In a recent Maplewood City Council meeting, matters of public safety, particularly concerning the traffic and pedestrian conditions on Parker Avenue, dominated the discourse. The council also addressed reports from the Office of Emergency Management and the Police Department. While traffic safety was the primary focus, the meeting also touched on issues ranging from the local community fridge program to nuisance calls targeting senior homeowners.
The council meeting, presided over by Mayor Dean Dafis, began with reports from the Office of Emergency Management and the Police Department. However, it was the escalating traffic and pedestrian safety situation on Parker Avenue that commanded the most attention. Residents Whitney Ker and Jesse Pepper voiced concerns about the frequent accidents, excessive speeding, and insufficient safety measures in the area. Ker recounted a recent near-miss during a movie night at Borden Park, while Pepper, a ten-year resident of Parker Avenue, stressed the absence of calming measures like stop signs or speed humps.
Mayor Dafis acknowledged the residents’ concerns and sought details about the specific problem areas. He inquired about the crossing guard’s shift timings and the conditions on both Boren and Parker Avenue. Whitney Ker raised the issue of the school bus picking up her son on the wrong side of the street, with Mayor Dafis suggesting potential solutions such as the installation of a crosswalk placard or a flashing beacon to alert drivers.
Pedestrian safety was a topic that repeatedly surfaced during the meeting. Council Member Victor De Luca and Police Chief Sally concurred with Mayor Dafis’s proposal to discuss safety and security strategies in a closed session. De Luca emphasized the importance of transparency and consensus-building in addressing concerns and improving local programs, including those targeting food insecurity.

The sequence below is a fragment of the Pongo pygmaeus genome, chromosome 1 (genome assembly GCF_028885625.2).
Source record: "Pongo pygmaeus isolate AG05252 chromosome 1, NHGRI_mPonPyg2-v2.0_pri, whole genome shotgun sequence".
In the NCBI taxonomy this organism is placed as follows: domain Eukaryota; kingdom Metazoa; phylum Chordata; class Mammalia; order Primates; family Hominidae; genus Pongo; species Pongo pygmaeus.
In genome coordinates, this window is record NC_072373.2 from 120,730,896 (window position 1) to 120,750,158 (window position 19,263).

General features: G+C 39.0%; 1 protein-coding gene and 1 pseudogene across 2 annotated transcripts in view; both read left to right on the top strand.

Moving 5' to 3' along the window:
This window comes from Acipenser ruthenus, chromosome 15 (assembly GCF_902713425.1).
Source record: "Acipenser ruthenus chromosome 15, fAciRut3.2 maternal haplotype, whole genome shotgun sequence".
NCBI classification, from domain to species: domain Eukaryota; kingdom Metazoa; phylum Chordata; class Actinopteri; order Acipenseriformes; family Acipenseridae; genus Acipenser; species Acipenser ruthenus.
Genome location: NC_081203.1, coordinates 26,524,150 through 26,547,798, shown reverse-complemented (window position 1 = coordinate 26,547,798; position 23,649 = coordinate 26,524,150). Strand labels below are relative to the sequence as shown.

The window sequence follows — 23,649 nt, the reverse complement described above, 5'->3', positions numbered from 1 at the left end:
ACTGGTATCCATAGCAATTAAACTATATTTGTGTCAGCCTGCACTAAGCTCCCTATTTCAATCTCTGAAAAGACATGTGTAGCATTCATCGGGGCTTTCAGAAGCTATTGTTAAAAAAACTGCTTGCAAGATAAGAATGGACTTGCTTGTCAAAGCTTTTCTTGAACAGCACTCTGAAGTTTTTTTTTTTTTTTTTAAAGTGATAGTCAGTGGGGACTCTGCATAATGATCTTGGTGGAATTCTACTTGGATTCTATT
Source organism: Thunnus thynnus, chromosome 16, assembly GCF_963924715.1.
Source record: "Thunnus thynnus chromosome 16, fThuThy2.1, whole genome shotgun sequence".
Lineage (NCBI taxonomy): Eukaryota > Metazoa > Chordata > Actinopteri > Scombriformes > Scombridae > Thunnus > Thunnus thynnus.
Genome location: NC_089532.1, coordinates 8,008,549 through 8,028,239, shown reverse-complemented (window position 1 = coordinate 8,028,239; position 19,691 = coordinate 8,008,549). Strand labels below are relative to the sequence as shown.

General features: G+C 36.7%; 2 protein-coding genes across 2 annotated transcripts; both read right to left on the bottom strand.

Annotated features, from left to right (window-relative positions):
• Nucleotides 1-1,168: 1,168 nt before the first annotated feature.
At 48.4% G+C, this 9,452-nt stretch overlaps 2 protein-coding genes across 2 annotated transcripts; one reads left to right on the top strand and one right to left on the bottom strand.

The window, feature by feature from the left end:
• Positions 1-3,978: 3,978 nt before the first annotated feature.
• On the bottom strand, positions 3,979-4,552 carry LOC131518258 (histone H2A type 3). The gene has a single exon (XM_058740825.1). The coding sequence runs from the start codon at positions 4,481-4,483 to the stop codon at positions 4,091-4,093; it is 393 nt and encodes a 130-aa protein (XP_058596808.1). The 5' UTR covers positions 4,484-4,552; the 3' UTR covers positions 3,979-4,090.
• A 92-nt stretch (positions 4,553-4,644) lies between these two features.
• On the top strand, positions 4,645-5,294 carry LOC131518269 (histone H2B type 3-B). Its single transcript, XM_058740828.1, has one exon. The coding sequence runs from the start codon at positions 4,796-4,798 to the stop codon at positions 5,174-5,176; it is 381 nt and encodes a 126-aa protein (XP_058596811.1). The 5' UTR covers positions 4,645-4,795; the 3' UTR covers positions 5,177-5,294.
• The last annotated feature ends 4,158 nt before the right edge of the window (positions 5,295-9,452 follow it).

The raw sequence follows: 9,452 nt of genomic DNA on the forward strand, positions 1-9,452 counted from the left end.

As the discussion progressed, the lack of adequate street lighting on Parker Avenue emerged as another major concern, with residents reporting dim or non-functioning lamps. This issue was particularly pronounced during the fall sports season, when children walked home after evening basketball games. Mayor Dafis assured residents that the council would task the Department of Public Works with investigating these concerns and repairing malfunctioning lamps and crossing signs.
The council also examined the role of aggressive driving in exacerbating the Parker Avenue situation. Members emphasized the need for stricter enforcement and increased ticketing to deter violations. In response to concerns that officers might be reluctant to issue tickets due to off-duty court appearances, the Police Chief assured the council that this was not a widespread issue and highlighted the recent increase in ticketing.
Other topics on the agenda included the potential outsourcing of crossing guard services to reduce the burden on police officers, and the nuisance of persistent calls to senior homeowners, reportedly from realtors. While the council expressed frustration with the latter issue, they acknowledged the limitations in addressing it unless fraud was involved.
The meeting concluded with the council inviting public comments and then adjourning to an executive session to discuss community policing and public safety strategies. The unresolved issues of Parker Avenue’s traffic safety and the management of crossing guard services were identified as priorities for further discussion and action.